Family in attendance
A group of family members flew from Fort Good Hope to Yellowknife for the sentencing hearing.
The court heard a story of Edgi’s favourite stool at a relative’s house not being used any longer. It sits empty with his name on it during family gatherings.
There were criticisms of how Edgi had been portrayed in news reports of the homicide and trial, and how McNeely’s background was presented by some news outlets.
At his judge-alone trial in the fall of 2019, McNeely testified he stabbed Edgi in self-defence after getting into a confrontation.
McNeely had sought out his good friend to smooth things over after two earlier fights – which left McNeely with a bloody nose – over an affair McNeely had with Edgi’s spouse a year earlier.
At trial, the court heard Edgi died from a 10-centimetre stab wound to the heart after being found covered in blood at approximately 4am.
The court had heard at trial that, prior to McNeely arming himself and venturing out to make amends with Edgi, he believed he had drunk up to 15 ounces of vodka and consumed cannabis. He had also given Edgi a mickey of vodka.
McNeely expresses remorse
In court on Monday, Crown prosecutor Jill Andrews said: “No words I say today and no amount of jail time could possibly equal what has been taken or replace what has been lost.”
She characterized McNeely’s actions as “excessive self-defence” in response to a comparatively minor assault at the hands of Edgi.
“Stabbing someone in the heart, even in the context of excessive self-defence, falls closer on the spectrum to murder than accident,” she said, noting there was evidence of nine stab wounds on Edgi’s body, one being fatal.
“Stabbing someone in the chest is almost always going to cause lethal injury. When it does not, it is pure luck.”
Andrews noted McNeely had a loving, caring environment growing up, but had started drinking to the point of blacking out each weekend.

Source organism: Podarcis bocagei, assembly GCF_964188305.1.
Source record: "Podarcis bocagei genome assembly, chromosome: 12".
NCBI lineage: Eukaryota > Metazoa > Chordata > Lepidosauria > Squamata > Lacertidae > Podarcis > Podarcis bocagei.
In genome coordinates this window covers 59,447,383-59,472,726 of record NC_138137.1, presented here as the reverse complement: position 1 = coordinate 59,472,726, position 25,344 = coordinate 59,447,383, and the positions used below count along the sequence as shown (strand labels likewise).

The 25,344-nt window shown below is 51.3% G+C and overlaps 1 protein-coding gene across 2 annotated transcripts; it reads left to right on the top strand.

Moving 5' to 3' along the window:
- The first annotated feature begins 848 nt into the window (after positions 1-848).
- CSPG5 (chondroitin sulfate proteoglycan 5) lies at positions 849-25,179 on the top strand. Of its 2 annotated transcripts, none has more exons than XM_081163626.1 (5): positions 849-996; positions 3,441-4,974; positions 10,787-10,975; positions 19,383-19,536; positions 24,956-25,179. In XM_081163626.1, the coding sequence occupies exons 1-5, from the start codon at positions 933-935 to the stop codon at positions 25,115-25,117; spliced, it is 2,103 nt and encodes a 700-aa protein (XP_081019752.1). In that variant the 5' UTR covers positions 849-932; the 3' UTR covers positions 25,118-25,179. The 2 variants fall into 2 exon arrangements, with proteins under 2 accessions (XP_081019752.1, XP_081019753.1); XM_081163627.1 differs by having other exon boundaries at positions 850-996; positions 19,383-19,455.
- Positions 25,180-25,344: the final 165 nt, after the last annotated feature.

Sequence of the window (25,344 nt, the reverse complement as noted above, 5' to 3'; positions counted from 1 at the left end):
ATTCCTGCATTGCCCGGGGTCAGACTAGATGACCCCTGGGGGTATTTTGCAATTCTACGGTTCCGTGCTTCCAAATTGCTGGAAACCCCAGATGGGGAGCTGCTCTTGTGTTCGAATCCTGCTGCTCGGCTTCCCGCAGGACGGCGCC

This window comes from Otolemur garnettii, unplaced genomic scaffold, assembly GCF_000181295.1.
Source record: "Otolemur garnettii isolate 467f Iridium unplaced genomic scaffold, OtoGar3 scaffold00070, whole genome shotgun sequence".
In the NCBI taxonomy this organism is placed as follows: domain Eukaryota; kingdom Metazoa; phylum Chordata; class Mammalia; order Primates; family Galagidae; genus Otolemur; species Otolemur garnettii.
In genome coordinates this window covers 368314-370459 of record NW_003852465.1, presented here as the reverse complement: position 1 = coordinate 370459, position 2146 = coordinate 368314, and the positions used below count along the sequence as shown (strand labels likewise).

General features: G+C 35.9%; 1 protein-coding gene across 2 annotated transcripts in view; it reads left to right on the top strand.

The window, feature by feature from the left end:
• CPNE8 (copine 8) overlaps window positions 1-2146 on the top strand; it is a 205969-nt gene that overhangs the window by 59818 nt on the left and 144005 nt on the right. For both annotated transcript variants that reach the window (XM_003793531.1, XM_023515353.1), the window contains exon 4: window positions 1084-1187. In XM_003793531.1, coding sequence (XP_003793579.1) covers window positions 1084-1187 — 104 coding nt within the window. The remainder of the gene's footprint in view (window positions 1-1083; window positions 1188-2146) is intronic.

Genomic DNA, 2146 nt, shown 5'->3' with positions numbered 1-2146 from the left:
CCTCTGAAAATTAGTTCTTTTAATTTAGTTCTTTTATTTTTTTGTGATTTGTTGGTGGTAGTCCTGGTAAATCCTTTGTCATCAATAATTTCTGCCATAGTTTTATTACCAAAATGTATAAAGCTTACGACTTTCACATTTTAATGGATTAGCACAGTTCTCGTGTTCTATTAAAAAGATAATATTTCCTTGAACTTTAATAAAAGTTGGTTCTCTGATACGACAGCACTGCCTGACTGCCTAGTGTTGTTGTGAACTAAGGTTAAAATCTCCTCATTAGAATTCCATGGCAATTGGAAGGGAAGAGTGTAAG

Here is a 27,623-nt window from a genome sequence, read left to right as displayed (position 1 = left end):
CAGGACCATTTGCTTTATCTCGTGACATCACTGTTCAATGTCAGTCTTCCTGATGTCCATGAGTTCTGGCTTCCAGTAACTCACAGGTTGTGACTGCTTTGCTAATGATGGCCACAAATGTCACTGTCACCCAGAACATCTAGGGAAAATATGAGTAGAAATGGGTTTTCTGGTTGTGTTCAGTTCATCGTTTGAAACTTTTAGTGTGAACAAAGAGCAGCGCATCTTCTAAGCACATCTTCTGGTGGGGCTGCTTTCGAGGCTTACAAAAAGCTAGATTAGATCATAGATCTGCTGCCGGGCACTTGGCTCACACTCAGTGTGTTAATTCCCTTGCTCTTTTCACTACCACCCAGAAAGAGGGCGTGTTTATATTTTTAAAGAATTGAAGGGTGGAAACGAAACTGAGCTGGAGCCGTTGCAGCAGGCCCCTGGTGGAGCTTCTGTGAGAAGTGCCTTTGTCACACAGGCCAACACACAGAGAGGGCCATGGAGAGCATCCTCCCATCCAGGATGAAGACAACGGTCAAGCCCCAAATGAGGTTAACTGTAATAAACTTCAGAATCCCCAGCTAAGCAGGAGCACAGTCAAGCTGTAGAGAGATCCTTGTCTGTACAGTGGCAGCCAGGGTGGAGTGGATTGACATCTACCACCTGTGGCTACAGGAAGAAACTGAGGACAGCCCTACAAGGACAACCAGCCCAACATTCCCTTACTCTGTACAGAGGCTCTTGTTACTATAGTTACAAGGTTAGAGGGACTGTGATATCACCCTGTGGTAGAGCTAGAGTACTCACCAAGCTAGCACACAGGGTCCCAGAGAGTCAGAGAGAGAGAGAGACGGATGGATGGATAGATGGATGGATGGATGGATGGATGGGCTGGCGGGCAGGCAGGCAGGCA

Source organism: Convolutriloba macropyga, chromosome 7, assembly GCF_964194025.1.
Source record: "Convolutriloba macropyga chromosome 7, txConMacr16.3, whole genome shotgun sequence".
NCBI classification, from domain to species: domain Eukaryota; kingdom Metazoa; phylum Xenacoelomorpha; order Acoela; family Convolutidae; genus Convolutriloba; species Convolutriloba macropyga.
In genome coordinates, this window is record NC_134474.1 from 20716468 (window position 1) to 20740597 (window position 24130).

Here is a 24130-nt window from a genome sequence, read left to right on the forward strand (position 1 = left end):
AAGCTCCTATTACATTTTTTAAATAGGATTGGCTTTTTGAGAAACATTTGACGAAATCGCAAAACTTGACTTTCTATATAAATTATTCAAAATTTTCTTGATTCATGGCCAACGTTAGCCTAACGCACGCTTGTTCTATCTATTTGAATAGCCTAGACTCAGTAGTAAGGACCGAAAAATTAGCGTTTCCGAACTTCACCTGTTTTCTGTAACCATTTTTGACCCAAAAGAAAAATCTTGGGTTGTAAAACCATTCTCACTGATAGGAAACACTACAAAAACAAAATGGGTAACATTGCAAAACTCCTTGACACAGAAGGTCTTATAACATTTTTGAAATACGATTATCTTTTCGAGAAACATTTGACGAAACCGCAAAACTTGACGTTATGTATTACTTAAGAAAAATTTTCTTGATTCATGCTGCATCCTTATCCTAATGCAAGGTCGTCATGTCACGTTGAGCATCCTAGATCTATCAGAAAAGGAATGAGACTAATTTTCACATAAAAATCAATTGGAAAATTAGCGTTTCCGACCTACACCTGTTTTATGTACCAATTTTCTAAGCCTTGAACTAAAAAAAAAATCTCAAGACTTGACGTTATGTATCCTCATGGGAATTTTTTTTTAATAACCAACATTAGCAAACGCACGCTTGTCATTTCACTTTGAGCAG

Defence lawyer Peter Harte said the incident was out of character for his “otherwise quiet” client.
He called on Justice Andrew Mahar to impose a sentence that would allow McNeely to serve his sentence in a territorial jail in the North, as “it may not work out well” for him in a southern federal penitentiary.
He said McNeely has been improving his Grade 7 education and taking programs on fighting alcohol abuse and violence.
Harte said one of the conditions during a proposed three years’ probation after his sentence could be not to return to Fort Good Hope without permission.
“He hopes it might be possible to visit Fort Good Hope, but he doesn’t think that will happen any time soon,” said Harte.
When asked if he had anything to say, McNeely – sitting quietly in a grey dress shirt – unfolded a piece of paper and, reading from it, said he knows he won’t be able to return home.
He expressed remorse for his actions and apologized to Edgi’s family and the Sahtu community of some 500 people.
“I so, so wish none of this ever happened. I wish I could take Lloyd’s family’s pain away,” he said. “Alcohol and jealousy are so much a part of what puts my people in jail. I’m ashamed for what I have done.
“If putting me in jail could bring Lloyd back, I would gladly do all the time I got. I don’t think anything could fix what I have done.”
Mahar reserved his decision until Wednesday at 10am.